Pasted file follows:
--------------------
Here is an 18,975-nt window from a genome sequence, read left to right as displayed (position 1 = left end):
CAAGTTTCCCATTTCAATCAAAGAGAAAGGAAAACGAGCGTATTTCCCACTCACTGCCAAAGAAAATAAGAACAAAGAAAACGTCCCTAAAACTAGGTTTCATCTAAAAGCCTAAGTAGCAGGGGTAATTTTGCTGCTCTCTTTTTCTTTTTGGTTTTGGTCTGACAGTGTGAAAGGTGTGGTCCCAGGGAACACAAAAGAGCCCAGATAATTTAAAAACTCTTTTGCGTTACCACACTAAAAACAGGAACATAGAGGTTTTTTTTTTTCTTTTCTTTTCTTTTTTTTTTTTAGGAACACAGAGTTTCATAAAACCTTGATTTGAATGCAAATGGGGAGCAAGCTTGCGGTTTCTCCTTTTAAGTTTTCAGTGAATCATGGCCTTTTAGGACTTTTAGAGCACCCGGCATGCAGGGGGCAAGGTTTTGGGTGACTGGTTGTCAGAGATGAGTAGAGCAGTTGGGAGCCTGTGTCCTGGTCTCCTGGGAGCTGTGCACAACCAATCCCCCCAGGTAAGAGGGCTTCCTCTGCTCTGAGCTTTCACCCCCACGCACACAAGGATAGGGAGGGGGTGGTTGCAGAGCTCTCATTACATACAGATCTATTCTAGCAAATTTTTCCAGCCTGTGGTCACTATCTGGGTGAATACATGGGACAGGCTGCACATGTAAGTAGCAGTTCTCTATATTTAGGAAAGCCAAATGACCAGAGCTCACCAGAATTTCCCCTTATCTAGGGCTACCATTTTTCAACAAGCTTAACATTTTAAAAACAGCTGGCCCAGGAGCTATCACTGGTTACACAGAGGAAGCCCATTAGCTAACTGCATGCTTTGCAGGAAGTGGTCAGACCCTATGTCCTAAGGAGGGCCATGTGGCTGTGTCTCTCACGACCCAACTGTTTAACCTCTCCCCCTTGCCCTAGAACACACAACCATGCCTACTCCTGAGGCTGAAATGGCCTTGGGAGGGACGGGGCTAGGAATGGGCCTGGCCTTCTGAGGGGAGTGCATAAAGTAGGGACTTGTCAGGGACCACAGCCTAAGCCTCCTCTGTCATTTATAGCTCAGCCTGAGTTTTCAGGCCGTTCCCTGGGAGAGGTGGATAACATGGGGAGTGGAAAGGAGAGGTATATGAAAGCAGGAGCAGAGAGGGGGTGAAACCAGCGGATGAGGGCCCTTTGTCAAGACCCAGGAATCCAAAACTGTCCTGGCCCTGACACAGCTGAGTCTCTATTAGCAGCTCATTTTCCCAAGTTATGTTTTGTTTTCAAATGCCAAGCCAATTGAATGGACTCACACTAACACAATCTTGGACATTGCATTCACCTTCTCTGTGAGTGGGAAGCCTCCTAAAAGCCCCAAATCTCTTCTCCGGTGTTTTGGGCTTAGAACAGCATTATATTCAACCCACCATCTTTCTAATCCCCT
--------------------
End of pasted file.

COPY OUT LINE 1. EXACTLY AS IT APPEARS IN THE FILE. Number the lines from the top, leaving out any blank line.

Here is an 18,975-nt window from a genome sequence, read left to right as displayed (position 1 = left end):